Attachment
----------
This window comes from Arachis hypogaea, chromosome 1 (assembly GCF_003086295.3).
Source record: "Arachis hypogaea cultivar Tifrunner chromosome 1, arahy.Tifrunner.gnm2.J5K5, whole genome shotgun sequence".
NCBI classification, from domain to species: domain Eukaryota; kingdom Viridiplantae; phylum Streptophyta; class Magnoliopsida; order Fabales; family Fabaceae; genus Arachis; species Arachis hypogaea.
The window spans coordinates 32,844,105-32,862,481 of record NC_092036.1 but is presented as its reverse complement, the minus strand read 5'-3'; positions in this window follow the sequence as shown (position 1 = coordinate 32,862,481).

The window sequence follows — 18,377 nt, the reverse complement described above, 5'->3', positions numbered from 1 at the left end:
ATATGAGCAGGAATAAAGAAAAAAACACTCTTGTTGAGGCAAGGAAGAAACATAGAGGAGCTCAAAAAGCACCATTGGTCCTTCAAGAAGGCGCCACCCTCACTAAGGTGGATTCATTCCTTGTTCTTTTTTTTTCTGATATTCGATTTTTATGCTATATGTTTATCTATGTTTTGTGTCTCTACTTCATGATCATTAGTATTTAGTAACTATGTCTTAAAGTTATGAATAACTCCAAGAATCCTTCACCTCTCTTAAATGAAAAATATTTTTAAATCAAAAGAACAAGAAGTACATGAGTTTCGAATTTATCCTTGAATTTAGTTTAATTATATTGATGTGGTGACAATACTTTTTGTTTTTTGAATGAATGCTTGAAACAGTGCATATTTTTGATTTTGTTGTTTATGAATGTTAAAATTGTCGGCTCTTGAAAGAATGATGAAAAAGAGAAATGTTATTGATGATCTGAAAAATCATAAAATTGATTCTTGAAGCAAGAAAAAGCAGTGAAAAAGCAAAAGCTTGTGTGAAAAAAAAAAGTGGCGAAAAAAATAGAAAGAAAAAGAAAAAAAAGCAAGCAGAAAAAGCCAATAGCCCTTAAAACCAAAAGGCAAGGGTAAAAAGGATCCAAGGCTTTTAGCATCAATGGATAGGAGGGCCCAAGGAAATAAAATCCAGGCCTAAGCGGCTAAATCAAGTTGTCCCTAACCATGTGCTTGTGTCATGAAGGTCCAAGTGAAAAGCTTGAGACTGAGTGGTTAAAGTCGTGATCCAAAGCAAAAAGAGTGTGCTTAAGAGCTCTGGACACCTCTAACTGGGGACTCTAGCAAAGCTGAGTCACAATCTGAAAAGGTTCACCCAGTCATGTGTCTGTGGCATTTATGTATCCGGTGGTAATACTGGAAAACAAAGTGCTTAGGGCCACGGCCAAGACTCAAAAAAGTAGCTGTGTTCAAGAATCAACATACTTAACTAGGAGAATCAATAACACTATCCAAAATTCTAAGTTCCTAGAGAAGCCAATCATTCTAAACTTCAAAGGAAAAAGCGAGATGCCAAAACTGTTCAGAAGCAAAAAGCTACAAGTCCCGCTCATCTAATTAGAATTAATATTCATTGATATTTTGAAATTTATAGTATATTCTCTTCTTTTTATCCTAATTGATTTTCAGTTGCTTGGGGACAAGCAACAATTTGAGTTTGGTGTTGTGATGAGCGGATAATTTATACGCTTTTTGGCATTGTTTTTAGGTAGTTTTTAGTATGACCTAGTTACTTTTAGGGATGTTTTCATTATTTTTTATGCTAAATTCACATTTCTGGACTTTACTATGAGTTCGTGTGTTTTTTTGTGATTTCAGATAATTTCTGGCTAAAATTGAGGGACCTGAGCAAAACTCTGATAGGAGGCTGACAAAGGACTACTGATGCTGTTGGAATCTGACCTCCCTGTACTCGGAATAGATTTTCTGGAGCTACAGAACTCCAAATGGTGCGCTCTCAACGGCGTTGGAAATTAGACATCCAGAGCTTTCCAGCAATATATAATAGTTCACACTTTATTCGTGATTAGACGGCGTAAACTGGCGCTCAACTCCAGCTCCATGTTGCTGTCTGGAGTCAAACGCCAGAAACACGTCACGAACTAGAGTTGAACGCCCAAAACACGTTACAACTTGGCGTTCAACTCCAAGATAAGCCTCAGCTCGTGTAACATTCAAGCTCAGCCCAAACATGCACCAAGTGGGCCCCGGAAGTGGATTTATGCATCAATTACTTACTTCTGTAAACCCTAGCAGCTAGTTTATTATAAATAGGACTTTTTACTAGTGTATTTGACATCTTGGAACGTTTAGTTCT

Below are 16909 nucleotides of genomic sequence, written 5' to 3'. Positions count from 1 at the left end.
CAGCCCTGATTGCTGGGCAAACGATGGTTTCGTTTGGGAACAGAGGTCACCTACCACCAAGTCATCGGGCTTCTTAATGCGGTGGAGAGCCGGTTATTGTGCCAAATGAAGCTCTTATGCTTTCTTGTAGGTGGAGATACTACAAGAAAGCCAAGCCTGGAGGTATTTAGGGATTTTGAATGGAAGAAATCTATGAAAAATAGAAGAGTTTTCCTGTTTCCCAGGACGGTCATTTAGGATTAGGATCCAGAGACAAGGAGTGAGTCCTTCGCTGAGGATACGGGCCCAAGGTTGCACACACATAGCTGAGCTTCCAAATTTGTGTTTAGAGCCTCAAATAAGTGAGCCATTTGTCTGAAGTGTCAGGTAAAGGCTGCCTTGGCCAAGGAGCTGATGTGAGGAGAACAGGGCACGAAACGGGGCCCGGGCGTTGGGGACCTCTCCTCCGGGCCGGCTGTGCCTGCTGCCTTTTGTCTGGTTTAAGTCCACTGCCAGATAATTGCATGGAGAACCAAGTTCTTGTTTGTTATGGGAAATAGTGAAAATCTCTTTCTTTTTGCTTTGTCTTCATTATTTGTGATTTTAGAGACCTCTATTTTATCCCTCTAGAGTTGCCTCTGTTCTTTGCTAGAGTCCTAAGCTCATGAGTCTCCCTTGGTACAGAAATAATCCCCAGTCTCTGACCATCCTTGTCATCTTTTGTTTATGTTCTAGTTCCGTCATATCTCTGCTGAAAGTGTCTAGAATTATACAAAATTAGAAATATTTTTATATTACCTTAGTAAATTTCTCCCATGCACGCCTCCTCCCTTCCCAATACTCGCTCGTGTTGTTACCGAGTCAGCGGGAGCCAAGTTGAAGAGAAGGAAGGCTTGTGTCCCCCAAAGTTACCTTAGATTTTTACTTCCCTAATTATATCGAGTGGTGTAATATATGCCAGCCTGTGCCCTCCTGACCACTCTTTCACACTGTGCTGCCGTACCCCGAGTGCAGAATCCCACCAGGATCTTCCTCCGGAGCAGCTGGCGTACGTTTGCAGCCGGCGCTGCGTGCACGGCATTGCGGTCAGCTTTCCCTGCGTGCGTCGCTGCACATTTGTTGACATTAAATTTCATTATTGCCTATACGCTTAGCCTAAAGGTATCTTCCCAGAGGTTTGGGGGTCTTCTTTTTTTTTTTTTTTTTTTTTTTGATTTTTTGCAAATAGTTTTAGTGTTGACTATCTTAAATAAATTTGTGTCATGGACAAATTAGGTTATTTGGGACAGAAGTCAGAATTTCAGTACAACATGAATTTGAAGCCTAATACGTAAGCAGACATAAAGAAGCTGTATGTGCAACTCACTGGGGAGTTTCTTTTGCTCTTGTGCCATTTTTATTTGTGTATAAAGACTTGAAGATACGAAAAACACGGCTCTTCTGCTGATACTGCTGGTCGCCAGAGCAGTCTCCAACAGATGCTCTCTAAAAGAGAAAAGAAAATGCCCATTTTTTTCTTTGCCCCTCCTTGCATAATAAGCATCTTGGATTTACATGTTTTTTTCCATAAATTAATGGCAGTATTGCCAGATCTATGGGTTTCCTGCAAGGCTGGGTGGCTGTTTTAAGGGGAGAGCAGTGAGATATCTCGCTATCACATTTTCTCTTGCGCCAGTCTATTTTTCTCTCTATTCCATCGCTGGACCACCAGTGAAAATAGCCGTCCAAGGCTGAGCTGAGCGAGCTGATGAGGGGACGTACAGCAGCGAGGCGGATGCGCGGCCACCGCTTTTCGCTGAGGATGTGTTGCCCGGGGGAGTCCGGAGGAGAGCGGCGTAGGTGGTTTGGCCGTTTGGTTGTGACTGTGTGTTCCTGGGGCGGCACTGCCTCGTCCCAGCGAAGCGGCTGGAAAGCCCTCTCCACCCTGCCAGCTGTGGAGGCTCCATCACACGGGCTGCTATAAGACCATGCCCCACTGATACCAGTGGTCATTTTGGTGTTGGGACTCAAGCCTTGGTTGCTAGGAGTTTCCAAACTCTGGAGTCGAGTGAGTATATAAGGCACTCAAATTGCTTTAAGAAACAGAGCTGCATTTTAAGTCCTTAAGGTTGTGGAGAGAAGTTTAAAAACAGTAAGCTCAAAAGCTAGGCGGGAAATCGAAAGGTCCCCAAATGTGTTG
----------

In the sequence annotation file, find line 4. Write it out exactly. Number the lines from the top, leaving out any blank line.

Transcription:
The window spans coordinates 32,844,105-32,862,481 of record NC_092036.1 but is presented as its reverse complement, the minus strand read 5'-3'; positions in this window follow the sequence as shown (position 1 = coordinate 32,862,481).